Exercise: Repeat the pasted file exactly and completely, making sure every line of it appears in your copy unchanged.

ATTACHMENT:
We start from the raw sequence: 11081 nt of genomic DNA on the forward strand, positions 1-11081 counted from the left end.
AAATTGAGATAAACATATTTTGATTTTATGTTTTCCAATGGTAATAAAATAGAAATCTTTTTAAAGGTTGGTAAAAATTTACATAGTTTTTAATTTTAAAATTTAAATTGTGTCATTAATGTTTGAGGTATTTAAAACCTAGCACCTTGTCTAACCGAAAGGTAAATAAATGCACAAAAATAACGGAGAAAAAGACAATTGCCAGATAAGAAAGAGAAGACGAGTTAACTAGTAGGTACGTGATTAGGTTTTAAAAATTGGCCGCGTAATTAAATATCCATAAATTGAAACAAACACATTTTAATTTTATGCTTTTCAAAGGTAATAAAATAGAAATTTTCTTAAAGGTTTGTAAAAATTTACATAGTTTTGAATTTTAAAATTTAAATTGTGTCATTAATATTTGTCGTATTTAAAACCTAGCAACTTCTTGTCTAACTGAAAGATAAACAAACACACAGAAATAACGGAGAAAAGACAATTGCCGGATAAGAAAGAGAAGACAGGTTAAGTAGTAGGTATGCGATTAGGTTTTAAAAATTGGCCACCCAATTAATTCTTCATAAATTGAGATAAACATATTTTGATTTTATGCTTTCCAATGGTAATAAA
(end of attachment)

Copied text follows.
We start from the raw sequence: 11081 nt of genomic DNA on the forward strand, positions 1-11081 counted from the left end.
AAATTGAGATAAACATATTTTGATTTTATGTTTTCCAATGGTAATAAAATAGAAATCTTTTTAAAGGTTGGTAAAAATTTACATAGTTTTTAATTTTAAAATTTAAATTGTGTCATTAATGTTTGAGGTATTTAAAACCTAGCACCTTGTCTAACCGAAAGGTAAATAAATGCACAAAAATAACGGAGAAAAAGACAATTGCCAGATAAGAAAGAGAAGACGAGTTAACTAGTAGGTACGTGATTAGGTTTTAAAAATTGGCCGCGTAATTAAATATCCATAAATTGAAACAAACACATTTTAATTTTATGCTTTTCAAAGGTAATAAAATAGAAATTTTCTTAAAGGTTTGTAAAAATTTACATAGTTTTGAATTTTAAAATTTAAATTGTGTCATTAATATTTGTCGTATTTAAAACCTAGCAACTTCTTGTCTAACTGAAAGATAAACAAACACACAGAAATAACGGAGAAAAGACAATTGCCGGATAAGAAAGAGAAGACAGGTTAAGTAGTAGGTATGCGATTAGGTTTTAAAAATTGGCCACCCAATTAATTCTTCATAAATTGAGATAAACATATTTTGATTTTATGCTTTCCAATGGTAATAAA